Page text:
In my opinion, the best indicator that you have spent enough time deschooling is when you have a radically different idea about how you want your children to be educated. You have found, but not necessarily perfected, a family rhythm. You feel more at ease and less overwhelmed with being in charge of your child’s education. You might even start to feel like you have the coolest kids you know!

Please don’t hear me saying that deschooling is the magic bullet that makes you June Cleaver on steroids and that your every day will be sunshine and wildflowers (look her up if you need to and you’ll get the idea). It won’t magically transform you. I have been told by numerous veteran homeschoolers that up to your first three years of transitioning from public/private school to homeschool are the toughest. And not to make a decision on whether or not homeschooling is the right fit until you’ve given it at least that long. You’ve got to think big picture and not get bogged down in the tough days - even when they last for months at a time. I’ve been there. You can do this!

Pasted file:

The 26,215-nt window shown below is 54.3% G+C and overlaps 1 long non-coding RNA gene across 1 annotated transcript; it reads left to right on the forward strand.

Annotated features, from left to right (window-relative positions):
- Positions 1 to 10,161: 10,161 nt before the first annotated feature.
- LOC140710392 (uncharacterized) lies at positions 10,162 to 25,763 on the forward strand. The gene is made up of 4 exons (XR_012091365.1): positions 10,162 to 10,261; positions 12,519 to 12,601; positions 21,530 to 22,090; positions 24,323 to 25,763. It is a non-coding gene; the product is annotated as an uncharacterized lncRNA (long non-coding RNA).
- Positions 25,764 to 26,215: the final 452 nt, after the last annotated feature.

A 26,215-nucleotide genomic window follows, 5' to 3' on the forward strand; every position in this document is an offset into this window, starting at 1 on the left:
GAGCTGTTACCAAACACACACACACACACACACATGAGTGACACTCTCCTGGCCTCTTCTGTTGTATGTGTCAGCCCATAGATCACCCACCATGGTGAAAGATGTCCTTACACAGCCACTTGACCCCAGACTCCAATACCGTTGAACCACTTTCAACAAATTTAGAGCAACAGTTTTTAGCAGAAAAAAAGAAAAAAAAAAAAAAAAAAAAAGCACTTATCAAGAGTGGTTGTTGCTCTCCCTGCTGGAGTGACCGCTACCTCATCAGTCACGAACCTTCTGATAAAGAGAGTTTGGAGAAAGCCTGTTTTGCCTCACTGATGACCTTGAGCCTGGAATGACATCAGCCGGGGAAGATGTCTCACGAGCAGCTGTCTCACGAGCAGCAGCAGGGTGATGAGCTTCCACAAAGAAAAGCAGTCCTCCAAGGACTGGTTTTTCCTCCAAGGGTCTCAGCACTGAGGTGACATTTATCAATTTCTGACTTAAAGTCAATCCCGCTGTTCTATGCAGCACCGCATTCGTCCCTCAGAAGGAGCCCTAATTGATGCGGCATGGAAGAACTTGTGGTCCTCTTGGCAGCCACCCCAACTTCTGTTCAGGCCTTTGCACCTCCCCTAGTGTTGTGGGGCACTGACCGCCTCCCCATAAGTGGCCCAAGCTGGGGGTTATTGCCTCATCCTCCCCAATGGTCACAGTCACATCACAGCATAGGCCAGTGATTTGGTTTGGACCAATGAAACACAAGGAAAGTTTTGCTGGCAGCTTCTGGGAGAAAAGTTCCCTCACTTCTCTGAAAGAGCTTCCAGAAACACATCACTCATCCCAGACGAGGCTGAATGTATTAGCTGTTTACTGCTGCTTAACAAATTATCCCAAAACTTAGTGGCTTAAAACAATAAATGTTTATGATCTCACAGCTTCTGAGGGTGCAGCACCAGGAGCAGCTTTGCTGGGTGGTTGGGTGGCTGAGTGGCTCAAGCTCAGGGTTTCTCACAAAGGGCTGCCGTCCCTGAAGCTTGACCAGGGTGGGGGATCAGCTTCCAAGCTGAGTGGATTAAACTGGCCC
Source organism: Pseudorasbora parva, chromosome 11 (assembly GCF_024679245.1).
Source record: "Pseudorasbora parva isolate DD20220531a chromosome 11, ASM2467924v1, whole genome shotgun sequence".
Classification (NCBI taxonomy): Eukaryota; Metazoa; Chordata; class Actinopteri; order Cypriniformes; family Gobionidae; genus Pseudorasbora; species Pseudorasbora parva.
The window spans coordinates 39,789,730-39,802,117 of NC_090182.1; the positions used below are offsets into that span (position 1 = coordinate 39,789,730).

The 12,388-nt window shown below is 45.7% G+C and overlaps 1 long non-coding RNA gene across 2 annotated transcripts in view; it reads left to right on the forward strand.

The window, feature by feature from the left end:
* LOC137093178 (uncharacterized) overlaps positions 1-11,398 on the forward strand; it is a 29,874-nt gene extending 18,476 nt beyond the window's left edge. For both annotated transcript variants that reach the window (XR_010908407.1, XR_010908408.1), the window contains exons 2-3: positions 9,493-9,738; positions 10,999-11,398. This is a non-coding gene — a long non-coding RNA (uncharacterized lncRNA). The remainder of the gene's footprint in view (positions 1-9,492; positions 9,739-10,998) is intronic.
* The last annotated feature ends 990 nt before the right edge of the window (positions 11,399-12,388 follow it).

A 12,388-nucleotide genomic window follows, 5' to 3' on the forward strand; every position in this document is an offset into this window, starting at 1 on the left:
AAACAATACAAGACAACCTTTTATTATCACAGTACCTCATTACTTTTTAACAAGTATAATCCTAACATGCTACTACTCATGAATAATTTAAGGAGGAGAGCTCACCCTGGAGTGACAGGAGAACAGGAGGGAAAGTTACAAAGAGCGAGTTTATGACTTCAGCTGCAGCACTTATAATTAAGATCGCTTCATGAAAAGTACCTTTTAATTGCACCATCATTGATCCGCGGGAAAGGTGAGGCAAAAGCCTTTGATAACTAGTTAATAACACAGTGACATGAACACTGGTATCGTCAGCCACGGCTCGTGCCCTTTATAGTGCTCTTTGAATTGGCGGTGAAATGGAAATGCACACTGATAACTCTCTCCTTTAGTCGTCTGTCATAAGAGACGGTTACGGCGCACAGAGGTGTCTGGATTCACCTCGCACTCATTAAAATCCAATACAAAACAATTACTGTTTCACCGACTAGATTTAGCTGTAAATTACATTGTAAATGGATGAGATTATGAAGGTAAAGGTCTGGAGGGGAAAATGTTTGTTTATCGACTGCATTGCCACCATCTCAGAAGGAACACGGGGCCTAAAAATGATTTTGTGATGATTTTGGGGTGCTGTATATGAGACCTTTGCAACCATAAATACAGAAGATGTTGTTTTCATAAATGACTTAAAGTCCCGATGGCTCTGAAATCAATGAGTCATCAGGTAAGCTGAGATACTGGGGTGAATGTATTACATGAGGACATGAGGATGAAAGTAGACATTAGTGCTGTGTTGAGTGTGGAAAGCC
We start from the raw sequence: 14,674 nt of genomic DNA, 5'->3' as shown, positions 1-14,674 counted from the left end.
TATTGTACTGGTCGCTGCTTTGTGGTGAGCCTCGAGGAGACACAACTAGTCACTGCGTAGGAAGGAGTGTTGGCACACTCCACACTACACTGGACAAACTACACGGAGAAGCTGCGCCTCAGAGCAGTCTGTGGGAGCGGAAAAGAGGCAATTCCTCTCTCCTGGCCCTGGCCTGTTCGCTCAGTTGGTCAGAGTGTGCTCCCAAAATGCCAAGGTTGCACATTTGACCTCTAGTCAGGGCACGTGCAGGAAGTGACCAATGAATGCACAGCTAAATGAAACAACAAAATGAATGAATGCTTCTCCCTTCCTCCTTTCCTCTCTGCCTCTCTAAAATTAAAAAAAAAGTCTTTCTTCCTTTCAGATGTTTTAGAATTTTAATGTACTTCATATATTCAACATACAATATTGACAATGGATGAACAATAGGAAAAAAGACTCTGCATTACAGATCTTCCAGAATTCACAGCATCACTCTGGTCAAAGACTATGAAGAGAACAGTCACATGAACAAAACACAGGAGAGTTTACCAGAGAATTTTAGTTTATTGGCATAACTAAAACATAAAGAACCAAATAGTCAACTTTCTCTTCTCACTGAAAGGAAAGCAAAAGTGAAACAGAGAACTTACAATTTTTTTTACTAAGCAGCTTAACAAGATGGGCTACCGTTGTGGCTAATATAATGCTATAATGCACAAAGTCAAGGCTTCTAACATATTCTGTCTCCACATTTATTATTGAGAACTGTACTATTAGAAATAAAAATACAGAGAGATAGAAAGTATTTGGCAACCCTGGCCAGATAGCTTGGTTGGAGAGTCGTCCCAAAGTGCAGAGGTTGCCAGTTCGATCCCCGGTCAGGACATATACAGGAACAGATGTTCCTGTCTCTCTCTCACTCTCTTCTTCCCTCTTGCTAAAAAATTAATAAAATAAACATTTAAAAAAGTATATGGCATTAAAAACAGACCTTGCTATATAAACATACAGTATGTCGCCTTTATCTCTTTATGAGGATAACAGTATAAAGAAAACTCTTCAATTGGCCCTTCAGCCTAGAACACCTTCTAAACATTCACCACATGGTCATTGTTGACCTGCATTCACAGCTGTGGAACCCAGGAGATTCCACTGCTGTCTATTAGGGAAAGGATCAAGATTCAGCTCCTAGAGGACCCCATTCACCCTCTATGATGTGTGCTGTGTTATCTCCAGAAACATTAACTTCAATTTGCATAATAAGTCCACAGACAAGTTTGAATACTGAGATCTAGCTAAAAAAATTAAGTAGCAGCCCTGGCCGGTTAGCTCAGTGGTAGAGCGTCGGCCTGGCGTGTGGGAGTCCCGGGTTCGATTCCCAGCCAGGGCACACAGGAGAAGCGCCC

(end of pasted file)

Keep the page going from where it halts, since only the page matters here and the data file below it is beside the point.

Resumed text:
Check out these great resources that I have referenced above:

* Zachary Slayback et al., Deschool yourself: An Eight Part Audio Production on Healing the Fifteen Thousand Hour Infliction of Public School, January 1, 2020, http://deschoolyourself.com/dsy-installment-1/

** Jeanne Faulconer, “The Homeschool Mom,” How to Start Homeschooling: Tips for Deschooling, https://www.thehomeschoolmom.com/how-to-start-homeschooling-tips-for-deschooling-children/